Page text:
The Bank of Canada building is pictured in Ottawa on September 6, 2011. File photo by THE CANADIAN PRESS

Bank of Canada cautious of future rate hikes

The Bank of Canada remains cautious on future rate hikes due to low- inflation risk

The Bank of Canada remains cautious about future rate hikes as it measures the risk posed by low inflation that continues to fall short of the central bank’s two per cent target, senior deputy governor Carolyn Wilkins said Wednesday.

“Just three weeks ago, the bank decided to leave the policy rate unchanged. We said at the time that while less monetary policy stimulus will likely be required over time, governing council will be cautious in making future adjustments to the policy rate,” Wilkins said in remarks made in New York.

“One of the motivations for caution is that inflation has been in the lower end of the inflation target bands of one to three per cent for quite some time.”

Inflation in Canada slowed over the first half of this year and remained in the lower half of the Bank of Canada’s target range even as the economy grew quickly.

Caution, however, has its limits in times of uncertainty, Wilkins added, including those related to monetary policy and financial stability.

“Whether it is about how aggressive or how cautious policy should be — getting the dosage right demands sound judgment about complex trade-offs,” she said.

“And, like many businesses and households, central banks have established techniques to reduce, where possible, the level of uncertainty they experience.”

Speaking before the Money Marketeers of New York University, Wilkins said the central bank is particularly focused on data that indicate how wages and potential output are progressing, as well as the effects of the two interest rate increases made over the summer. The bank is also following NAFTA negotiations closely.

While higher household debt has likely heightened the sensitivity of spending to interest rate increases, Wilkins said it is difficult at this time to know by how much. There is also uncertainty about the interaction of interest rate increases with the recent tightening of macroprudential rules.

To understand how the bank factors uncertainty into its policy decisions, Wilkins paralleled a scenario involving business people considering large capital expenditures who have the option value of waiting until they are more sure of the returns.

“As with investment, fixed costs of changing policy direction may explain a central bank’s aversion to reversals and motivate a wait-and-see approach to policy,” she said.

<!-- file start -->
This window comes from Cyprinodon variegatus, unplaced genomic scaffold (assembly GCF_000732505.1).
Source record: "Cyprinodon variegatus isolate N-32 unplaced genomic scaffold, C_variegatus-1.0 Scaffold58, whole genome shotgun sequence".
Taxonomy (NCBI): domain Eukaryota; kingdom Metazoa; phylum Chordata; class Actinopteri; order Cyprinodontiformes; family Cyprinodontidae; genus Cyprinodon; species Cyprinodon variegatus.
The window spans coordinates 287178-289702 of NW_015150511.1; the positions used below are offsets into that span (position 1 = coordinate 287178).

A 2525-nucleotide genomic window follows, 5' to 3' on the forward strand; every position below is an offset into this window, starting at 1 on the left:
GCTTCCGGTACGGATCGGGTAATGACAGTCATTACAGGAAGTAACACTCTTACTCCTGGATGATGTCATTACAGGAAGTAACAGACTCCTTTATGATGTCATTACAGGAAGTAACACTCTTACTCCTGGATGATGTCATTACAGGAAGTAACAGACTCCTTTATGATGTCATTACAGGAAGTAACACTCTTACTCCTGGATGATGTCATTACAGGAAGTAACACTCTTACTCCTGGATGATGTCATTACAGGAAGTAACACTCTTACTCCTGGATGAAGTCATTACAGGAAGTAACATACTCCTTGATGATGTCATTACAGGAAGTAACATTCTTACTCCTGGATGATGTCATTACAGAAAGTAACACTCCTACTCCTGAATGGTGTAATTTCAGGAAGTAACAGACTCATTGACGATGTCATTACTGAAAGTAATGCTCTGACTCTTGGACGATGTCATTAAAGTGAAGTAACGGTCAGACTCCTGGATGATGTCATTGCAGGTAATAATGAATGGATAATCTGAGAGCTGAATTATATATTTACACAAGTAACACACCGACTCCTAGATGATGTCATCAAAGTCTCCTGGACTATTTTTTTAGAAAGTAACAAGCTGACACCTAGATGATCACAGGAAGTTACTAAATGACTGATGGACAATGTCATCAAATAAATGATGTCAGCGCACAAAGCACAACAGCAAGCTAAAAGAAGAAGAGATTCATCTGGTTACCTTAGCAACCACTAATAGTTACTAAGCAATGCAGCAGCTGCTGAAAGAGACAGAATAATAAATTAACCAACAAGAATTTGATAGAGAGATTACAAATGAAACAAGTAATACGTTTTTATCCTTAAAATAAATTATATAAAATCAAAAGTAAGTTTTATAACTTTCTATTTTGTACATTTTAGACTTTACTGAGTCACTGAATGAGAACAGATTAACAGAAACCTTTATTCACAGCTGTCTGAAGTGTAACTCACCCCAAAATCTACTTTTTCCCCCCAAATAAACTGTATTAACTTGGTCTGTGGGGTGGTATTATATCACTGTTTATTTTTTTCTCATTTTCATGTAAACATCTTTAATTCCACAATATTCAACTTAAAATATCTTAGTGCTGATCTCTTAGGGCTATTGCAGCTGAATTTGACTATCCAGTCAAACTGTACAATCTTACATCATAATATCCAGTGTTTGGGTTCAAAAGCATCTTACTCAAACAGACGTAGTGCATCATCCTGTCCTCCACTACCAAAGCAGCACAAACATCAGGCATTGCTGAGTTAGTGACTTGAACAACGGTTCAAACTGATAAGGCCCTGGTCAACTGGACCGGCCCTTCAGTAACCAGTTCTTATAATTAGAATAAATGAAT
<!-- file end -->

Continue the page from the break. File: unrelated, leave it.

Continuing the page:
That said, she added, it’s unclear how costly policy reversals are for the real economy.

“It is possible that the perceived costs are self-reinforcing because reversals are so rare that they are viewed as policy errors when they do occur, rather than as a sensible reaction to new information.”

The Canadian Press

Like us on Facebook and follow us on Twitter.

Just Posted

Weekend revellers keep Sooke police busy

Mounties respond to 68 calls for service

Supreme Court rules residents in Victoria social housing deserve tenant rights

Tenants trying to stabilize their living situations should not face less legal rights than those paying market rates: Judge

Weapons and drugs could lead to 29 charges against Victoria man

VicPD found a cache of weapons, drugs and counterfeit money

Oak Bay set to turn up the heat on beach picnics

Committee of the whole makes unanimous recommendation to allow portable bbqs at local beaches

Victoria Cool Aid Society invites you to their Homecoming

Event celebrates 50 years of social services across Greater Victoria with fundraiser to keep programs running

Film Review: On Chesil Beach

Saoirse Ronan continues to shine in adaptation Ian McEwan novel about young newlyweds on their wedding day

B.C. invests $115M to create 200 new nurse practitioner jobs

Health Minister says 780,000 B.C. residents don’t have a family doctor

Union calls on prime minister to step into ‘stalled’ Phoenix compensation talks

For more than two years, thousands of federal workers have been affected by Phoenix system

Judge: President Trump can’t block critics on Twitter

The judge had suggested that Trump mute rather than block some of his critics

NFL owners adopt new policy to address anthem protests

Commissioner Roger Goodell said the change was approved unanimously by owners

Film Review: On Chesil Beach

Saoirse Ronan continues to shine in adaptation Ian McEwan novel about young newlyweds on their wedding day

Unicyclist starts his cross-Canada trip in Vancouver

Taylor Stark started his journey May 7

B.C. patients lost nearly $500,000 due to medical wait times: report

Fraser Institute report shows Canadians as a whole lost $1.9 billion

BC Seafood Festival competition line-up announced for Island event

Top international and local celebrity chefs and oyster shuckers will be leveraging… Continue reading

Most Read